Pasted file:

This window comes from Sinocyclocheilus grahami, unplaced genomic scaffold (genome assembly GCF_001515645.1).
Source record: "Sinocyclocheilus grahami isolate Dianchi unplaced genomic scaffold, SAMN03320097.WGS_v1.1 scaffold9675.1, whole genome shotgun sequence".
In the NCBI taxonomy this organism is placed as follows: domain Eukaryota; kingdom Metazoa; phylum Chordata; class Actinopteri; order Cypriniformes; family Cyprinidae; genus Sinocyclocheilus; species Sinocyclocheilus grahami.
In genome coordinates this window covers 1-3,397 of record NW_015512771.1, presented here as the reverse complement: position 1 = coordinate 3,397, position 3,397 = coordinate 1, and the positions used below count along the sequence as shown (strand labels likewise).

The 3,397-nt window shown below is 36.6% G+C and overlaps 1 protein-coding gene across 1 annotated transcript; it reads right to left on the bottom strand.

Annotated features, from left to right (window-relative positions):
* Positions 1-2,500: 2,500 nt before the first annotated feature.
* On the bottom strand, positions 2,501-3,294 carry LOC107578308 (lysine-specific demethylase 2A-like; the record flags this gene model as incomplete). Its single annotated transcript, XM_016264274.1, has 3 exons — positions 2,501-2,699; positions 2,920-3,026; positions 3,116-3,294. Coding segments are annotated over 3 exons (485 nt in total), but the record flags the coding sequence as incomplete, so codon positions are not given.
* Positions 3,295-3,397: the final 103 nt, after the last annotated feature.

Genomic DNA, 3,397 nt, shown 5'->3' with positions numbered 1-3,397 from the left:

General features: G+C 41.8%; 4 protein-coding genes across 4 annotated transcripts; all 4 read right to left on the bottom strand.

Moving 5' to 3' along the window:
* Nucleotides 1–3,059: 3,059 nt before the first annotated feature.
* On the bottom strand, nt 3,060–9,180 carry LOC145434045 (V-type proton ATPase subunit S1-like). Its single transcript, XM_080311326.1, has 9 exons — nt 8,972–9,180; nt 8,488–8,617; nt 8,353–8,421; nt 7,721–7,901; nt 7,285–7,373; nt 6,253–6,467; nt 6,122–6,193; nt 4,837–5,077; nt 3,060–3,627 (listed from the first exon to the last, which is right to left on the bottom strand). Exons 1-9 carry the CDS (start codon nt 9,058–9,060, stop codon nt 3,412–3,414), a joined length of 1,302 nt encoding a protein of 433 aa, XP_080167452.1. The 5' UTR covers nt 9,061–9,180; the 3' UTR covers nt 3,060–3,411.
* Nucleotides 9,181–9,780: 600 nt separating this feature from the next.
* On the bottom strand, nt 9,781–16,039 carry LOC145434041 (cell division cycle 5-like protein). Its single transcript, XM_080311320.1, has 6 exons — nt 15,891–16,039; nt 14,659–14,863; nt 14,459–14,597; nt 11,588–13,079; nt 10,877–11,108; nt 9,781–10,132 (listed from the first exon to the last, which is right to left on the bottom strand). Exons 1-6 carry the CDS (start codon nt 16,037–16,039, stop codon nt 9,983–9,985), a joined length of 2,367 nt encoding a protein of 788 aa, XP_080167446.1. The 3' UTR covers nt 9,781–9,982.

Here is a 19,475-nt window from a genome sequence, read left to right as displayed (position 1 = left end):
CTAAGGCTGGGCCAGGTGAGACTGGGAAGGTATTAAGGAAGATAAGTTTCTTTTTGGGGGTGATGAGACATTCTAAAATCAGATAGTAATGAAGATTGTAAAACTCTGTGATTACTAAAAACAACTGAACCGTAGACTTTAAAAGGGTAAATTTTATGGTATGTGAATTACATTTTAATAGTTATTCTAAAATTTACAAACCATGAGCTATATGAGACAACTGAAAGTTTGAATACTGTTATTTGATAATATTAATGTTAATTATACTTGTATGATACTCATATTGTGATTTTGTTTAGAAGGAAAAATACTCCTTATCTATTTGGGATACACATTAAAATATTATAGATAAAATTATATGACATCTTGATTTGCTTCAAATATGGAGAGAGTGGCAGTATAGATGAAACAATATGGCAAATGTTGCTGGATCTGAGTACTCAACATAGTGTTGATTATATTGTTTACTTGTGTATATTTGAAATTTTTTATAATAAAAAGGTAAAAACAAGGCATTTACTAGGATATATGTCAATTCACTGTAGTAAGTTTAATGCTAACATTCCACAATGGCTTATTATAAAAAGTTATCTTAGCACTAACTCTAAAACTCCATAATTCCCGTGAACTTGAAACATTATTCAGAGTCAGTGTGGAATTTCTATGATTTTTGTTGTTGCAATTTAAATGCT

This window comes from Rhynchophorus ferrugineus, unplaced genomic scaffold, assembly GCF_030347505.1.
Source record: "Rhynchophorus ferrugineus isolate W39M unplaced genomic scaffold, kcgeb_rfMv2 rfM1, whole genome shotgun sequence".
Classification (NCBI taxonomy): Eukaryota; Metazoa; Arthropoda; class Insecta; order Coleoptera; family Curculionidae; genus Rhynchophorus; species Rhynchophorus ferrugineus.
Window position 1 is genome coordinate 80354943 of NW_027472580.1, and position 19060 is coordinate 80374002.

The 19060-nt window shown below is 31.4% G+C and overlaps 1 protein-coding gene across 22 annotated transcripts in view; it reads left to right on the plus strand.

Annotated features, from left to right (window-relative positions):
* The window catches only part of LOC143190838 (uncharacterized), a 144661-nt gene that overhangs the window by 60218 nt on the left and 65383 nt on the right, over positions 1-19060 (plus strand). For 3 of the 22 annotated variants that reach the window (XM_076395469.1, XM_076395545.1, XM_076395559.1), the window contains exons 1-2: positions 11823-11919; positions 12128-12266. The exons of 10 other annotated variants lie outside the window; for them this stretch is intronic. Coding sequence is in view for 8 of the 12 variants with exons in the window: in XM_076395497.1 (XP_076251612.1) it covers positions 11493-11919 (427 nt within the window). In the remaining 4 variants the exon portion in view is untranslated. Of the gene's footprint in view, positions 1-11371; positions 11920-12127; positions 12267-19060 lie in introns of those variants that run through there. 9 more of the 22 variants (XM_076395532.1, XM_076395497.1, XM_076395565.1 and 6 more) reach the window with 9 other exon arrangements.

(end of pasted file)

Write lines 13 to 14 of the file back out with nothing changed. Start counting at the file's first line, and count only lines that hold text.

* Nucleotides 1–3,059: 3,059 nt before the first annotated feature.
* On the bottom strand, nt 3,060–9,180 carry LOC145434045 (V-type proton ATPase subunit S1-like). Its single transcript, XM_080311326.1, has 9 exons — nt 8,972–9,180; nt 8,488–8,617; nt 8,353–8,421; nt 7,721–7,901; nt 7,285–7,373; nt 6,253–6,467; nt 6,122–6,193; nt 4,837–5,077; nt 3,060–3,627 (listed from the first exon to the last, which is right to left on the bottom strand). Exons 1-9 carry the CDS (start codon nt 9,058–9,060, stop codon nt 3,412–3,414), a joined length of 1,302 nt encoding a protein of 433 aa, XP_080167452.1. The 5' UTR covers nt 9,061–9,180; the 3' UTR covers nt 3,060–3,411.